A MicroInterview with Adam Goldstein

Nicholas Hune-Brown
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Adam M. Goldstein is an Assistant Professor of Philosophy at Iona College and an associate editor at Evolution: Education and Outreach, a journal devoted to bringing evolutionary theory to a popular audience. Goldstein studies the history of the philosophy of science, with a particular interest in how chance explains evolution. He has become increasingly obsessed with eradicating the “March of Progress” image, that popular representation of human evolution that shows a monkey-like figure slowly transforming into an upright human being. – Nick Hune-Brown



BELIEVER: Do you remember the last time you encountered the March of Progress image?

ADAM M. GOLDSTEIN: It was actually yesterday. I was organizing my Twitter feed and the Leakey Foundation—this is a foundation that studies human evolution—this is their logo! I just couldn’t think. I couldn’t fathom it.

BLVR: How do you generally react when you see the image?

AG: Sometimes when I see it on billboards around Manhattan or on a poster I can think, “Oh, that’s cute. I see what they’re saying—recumbent bicycles are the best ones or something.” But I have to say, if I have a mission in life, all my scholarly work aside, this is it. I feel such an instinctive… I can’t look at it. It makes me feel this kind of rage.


BLVR: What’s wrong with the March of Progress image?  

AG: The first thing is, it’s racist. It’s really very hard to deny that.

BLVR: Do you mean it was originally intended to be racist when it was first created?

AG: Yes, certainly, certainly. In the March of Progress image, the left-most figure dragging his hands along the ground has always been represented as a black-skinned person. And well before there were evolutionary theories, it’s always been charged by Europeans in the scientific tradition that anyone who isn’t white is on some level a degraded type of human being or a distortion of what is actually human. When evolutionary thinking came about, a primitive person was always seen with black skin and represented usually as some form of ape or monkey. So the image takes up an already existing idea of black-skinned person as inferior and puts it in an evolutionary visual idiom.



BLVR: As a visual explanation of how humans evolved, is there something wrong with the March of Progress?

AG: Yes, the fact is this march of progress thing is scientifically completely wrong. If you look up the term “evolution” in the dictionary it usually does imply a development in stages towards some end point, but biologically evolution as we understand it is not at all like that. There really is nothing in our understanding of the mechanisms of evolution that gives us really any reason to say that from one generation to the next there’s something like “progress.” I mean, you want to see who’s successful? Look how many bugs there are. They’re taking over the world. We only have one species and we could go extinct in the blink of an eye.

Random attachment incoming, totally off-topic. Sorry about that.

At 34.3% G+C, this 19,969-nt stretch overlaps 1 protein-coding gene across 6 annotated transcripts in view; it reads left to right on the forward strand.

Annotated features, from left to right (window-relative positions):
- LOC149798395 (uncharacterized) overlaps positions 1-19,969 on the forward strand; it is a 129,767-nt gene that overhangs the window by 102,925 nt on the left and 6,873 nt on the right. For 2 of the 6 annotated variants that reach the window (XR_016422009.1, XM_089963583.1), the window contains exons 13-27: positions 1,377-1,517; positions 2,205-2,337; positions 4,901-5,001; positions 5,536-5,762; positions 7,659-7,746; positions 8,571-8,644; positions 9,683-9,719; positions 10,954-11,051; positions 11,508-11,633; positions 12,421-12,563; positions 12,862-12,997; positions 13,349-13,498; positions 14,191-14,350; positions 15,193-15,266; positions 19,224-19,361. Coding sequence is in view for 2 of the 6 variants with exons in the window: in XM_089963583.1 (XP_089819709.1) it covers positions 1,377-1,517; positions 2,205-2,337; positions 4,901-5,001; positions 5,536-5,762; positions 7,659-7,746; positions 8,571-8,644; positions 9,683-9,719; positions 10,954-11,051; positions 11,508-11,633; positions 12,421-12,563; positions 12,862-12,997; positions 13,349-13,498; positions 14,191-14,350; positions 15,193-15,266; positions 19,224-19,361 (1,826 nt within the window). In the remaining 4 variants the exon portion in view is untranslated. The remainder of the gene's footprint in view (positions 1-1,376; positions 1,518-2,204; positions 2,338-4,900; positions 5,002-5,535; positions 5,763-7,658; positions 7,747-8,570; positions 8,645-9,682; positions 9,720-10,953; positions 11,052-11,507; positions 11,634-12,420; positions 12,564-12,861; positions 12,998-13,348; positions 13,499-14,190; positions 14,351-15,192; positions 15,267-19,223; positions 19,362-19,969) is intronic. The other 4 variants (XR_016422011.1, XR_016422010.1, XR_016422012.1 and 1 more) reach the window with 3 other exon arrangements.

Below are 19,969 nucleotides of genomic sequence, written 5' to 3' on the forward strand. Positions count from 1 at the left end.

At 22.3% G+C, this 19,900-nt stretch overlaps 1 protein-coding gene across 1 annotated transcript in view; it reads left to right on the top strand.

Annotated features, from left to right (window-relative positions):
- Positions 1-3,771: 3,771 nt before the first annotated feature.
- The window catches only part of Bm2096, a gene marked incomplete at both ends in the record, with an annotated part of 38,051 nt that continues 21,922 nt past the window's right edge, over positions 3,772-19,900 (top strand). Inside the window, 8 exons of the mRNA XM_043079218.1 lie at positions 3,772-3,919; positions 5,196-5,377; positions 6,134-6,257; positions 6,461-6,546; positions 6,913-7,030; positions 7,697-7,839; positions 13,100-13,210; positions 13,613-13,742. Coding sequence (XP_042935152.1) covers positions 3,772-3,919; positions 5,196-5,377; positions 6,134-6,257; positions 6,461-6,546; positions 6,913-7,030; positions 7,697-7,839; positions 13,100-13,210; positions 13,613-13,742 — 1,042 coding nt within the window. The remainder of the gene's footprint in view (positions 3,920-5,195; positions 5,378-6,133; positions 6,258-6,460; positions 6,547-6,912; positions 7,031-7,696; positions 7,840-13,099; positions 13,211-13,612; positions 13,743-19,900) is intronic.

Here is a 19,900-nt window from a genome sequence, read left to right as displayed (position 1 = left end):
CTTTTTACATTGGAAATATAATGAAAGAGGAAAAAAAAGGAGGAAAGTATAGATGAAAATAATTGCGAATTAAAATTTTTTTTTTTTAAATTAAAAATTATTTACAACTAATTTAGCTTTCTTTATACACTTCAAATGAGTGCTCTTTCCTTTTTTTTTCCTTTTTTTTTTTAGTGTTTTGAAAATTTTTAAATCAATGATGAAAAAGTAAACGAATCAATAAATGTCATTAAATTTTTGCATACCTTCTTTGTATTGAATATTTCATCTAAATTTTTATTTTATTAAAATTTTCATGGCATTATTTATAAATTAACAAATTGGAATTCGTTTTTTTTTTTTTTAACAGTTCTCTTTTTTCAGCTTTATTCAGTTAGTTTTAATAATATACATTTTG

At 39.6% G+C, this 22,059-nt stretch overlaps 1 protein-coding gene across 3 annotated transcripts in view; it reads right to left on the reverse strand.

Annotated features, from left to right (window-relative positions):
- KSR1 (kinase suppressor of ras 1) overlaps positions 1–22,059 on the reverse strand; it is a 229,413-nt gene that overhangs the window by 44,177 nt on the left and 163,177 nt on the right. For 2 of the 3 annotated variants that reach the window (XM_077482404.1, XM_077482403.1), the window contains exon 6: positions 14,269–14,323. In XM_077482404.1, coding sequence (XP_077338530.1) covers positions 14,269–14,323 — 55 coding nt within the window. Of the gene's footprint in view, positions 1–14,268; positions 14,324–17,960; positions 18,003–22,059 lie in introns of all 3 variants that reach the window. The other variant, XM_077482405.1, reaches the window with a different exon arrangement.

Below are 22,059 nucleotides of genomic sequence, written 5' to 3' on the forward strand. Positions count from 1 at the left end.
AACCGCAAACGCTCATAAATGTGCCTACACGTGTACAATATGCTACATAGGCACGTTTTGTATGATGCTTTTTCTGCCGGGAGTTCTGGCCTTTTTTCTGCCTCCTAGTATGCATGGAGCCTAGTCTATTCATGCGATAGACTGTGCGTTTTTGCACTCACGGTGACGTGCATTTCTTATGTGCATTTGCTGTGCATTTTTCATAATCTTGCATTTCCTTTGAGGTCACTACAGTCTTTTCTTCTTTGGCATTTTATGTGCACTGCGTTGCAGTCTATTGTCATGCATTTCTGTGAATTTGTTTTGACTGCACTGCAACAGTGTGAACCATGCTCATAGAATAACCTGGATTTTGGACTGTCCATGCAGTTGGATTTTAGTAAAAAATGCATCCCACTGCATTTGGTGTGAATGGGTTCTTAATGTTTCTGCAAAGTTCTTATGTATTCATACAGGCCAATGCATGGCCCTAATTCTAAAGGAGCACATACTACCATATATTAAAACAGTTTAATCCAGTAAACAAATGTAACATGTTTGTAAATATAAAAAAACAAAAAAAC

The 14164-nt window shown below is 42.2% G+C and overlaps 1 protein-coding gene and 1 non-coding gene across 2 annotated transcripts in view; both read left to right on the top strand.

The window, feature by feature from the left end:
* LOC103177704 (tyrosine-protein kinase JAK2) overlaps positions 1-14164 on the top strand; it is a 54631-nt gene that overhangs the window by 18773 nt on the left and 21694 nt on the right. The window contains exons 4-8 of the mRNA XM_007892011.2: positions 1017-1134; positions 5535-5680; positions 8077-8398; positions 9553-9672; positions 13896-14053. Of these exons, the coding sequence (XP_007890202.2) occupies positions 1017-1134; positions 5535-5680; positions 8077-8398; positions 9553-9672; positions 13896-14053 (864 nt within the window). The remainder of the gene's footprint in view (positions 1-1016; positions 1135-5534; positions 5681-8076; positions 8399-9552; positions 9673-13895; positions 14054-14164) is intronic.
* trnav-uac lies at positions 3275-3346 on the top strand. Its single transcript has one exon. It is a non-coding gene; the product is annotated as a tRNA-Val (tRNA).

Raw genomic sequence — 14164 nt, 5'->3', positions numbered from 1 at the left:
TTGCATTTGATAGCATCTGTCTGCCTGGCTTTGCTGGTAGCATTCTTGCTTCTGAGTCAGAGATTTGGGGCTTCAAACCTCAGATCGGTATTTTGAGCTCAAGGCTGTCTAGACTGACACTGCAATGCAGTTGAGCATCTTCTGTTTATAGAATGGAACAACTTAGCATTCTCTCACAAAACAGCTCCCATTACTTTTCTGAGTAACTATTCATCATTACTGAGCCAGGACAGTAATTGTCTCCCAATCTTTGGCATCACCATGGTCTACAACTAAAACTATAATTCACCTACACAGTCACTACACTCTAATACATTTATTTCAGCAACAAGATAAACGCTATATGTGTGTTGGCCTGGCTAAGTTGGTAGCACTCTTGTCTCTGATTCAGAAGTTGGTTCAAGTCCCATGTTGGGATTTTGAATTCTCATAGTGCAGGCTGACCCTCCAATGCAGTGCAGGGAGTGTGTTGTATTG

BLVR: It does remind me of the scientific version of the Elizabethan “great chain of being,” with rocks at the bottom and then oysters and bears and people and eventually angels.

AG: Exactly, it sort of misses the main point. If you’re going to take nothing else away from ideas about evolution, it’s that people have evolved from animals and we’re just like them. People who understand evolution know that it doesn’t really make any sense to have something like that Great Chain of Being, but they just can’t help it. It’s like, there’s gotta be something where we’re at the top. There’s gotta be something that makes us unique.



BLVR: What is it about the “march of progress” image of evolution that appeals to us so much?

AG: Human exceptionalism. It’s really scary, this idea that chance is the main factor in our evolution. Human beings are sort of crappily put together—a total hodge-podge, if you look at how a designer would have done it. And we were just this little group of people running from one little patch of trees to the next in the Savannah somewhere. There’s hardly any fossils of human beings, they’re very infrequent, so it would have taken nothing to wipe us out. One pride of lions in the area and who knows what could have happened? So it’s scary to think that nature is out there and we have no control over it and we can’t even say that we came from somewhere special.

BLVR: The way you explain it, evolutionary biology doesn’t seem to offer much consolation.

AG: I think there actually is a sense in which people can be consoled by it. But it’s not by the idea that we have a purpose and that somehow we’re the endpoint of an evolutionary progression. There is another kind of aesthetic experience, something like the sublime, which is this really painful and difficult feeling. It’s like beauty, but it’s not uplifting. Suffering accompanies it.  You can think: “Wow, through all of that, we made it, but not for any reason. Not really for any reason.”

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